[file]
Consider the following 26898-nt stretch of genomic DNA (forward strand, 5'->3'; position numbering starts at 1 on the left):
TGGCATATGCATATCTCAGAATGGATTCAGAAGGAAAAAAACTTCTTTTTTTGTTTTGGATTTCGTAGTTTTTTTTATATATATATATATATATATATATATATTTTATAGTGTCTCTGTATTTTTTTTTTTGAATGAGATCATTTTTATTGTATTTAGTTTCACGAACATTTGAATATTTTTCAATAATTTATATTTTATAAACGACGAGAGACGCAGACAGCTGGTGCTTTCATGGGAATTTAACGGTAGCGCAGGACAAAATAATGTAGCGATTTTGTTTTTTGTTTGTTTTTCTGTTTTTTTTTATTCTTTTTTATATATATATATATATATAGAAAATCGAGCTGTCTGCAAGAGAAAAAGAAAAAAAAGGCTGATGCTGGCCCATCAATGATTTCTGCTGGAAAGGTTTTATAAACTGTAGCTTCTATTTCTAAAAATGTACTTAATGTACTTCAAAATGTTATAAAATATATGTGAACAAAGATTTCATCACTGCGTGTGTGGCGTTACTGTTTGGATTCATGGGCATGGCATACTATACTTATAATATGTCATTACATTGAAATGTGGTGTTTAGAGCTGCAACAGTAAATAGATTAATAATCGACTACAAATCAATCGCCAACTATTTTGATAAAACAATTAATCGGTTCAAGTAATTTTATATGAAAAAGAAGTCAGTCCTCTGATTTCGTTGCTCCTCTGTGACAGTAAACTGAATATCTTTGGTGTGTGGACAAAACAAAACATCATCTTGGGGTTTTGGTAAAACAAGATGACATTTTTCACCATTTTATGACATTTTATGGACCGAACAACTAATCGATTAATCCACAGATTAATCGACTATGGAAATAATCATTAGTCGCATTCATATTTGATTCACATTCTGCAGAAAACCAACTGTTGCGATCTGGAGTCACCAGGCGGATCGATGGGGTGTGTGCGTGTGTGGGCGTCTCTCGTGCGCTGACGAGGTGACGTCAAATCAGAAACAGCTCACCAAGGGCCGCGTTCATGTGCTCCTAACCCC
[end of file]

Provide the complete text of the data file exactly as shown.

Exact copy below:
Consider the following 26898-nt stretch of genomic DNA (forward strand, 5'->3'; position numbering starts at 1 on the left):
TGGCATATGCATATCTCAGAATGGATTCAGAAGGAAAAAAACTTCTTTTTTTGTTTTGGATTTCGTAGTTTTTTTTATATATATATATATATATATATATATATTTTATAGTGTCTCTGTATTTTTTTTTTTGAATGAGATCATTTTTATTGTATTTAGTTTCACGAACATTTGAATATTTTTCAATAATTTATATTTTATAAACGACGAGAGACGCAGACAGCTGGTGCTTTCATGGGAATTTAACGGTAGCGCAGGACAAAATAATGTAGCGATTTTGTTTTTTGTTTGTTTTTCTGTTTTTTTTTATTCTTTTTTATATATATATATATATATAGAAAATCGAGCTGTCTGCAAGAGAAAAAGAAAAAAAAGGCTGATGCTGGCCCATCAATGATTTCTGCTGGAAAGGTTTTATAAACTGTAGCTTCTATTTCTAAAAATGTACTTAATGTACTTCAAAATGTTATAAAATATATGTGAACAAAGATTTCATCACTGCGTGTGTGGCGTTACTGTTTGGATTCATGGGCATGGCATACTATACTTATAATATGTCATTACATTGAAATGTGGTGTTTAGAGCTGCAACAGTAAATAGATTAATAATCGACTACAAATCAATCGCCAACTATTTTGATAAAACAATTAATCGGTTCAAGTAATTTTATATGAAAAAGAAGTCAGTCCTCTGATTTCGTTGCTCCTCTGTGACAGTAAACTGAATATCTTTGGTGTGTGGACAAAACAAAACATCATCTTGGGGTTTTGGTAAAACAAGATGACATTTTTCACCATTTTATGACATTTTATGGACCGAACAACTAATCGATTAATCCACAGATTAATCGACTATGGAAATAATCATTAGTCGCATTCATATTTGATTCACATTCTGCAGAAAACCAACTGTTGCGATCTGGAGTCACCAGGCGGATCGATGGGGTGTGTGCGTGTGTGGGCGTCTCTCGTGCGCTGACGAGGTGACGTCAAATCAGAAACAGCTCACCAAGGGCCGCGTTCATGTGCTCCTAACCCC